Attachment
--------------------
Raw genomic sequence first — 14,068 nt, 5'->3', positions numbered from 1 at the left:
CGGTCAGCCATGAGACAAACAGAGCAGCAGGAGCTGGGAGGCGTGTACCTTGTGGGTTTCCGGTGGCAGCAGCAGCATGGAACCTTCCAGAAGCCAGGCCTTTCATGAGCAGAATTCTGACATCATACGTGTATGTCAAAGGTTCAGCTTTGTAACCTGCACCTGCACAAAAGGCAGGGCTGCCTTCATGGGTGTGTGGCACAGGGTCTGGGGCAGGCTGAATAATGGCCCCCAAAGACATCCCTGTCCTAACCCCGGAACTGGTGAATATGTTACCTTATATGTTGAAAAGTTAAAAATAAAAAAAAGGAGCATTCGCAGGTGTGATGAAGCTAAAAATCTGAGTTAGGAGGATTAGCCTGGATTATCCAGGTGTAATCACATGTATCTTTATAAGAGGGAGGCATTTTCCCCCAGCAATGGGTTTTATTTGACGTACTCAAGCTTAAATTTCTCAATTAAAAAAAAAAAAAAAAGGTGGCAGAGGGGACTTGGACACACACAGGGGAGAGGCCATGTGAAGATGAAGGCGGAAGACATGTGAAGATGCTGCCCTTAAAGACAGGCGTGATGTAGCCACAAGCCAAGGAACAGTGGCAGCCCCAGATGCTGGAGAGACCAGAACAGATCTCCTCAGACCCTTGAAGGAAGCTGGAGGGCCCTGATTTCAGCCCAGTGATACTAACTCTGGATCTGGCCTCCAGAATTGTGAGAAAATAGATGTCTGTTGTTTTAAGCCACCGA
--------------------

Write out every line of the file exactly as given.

Raw genomic sequence first — 14,068 nt, 5'->3', positions numbered from 1 at the left:
CGGTCAGCCATGAGACAAACAGAGCAGCAGGAGCTGGGAGGCGTGTACCTTGTGGGTTTCCGGTGGCAGCAGCAGCATGGAACCTTCCAGAAGCCAGGCCTTTCATGAGCAGAATTCTGACATCATACGTGTATGTCAAAGGTTCAGCTTTGTAACCTGCACCTGCACAAAAGGCAGGGCTGCCTTCATGGGTGTGTGGCACAGGGTCTGGGGCAGGCTGAATAATGGCCCCCAAAGACATCCCTGTCCTAACCCCGGAACTGGTGAATATGTTACCTTATATGTTGAAAAGTTAAAAATAAAAAAAAGGAGCATTCGCAGGTGTGATGAAGCTAAAAATCTGAGTTAGGAGGATTAGCCTGGATTATCCAGGTGTAATCACATGTATCTTTATAAGAGGGAGGCATTTTCCCCCAGCAATGGGTTTTATTTGACGTACTCAAGCTTAAATTTCTCAATTAAAAAAAAAAAAAAAAGGTGGCAGAGGGGACTTGGACACACACAGGGGAGAGGCCATGTGAAGATGAAGGCGGAAGACATGTGAAGATGCTGCCCTTAAAGACAGGCGTGATGTAGCCACAAGCCAAGGAACAGTGGCAGCCCCAGATGCTGGAGAGACCAGAACAGATCTCCTCAGACCCTTGAAGGAAGCTGGAGGGCCCTGATTTCAGCCCAGTGATACTAACTCTGGATCTGGCCTCCAGAATTGTGAGAAAATAGATGTCTGTTGTTTTAAGCCACCGA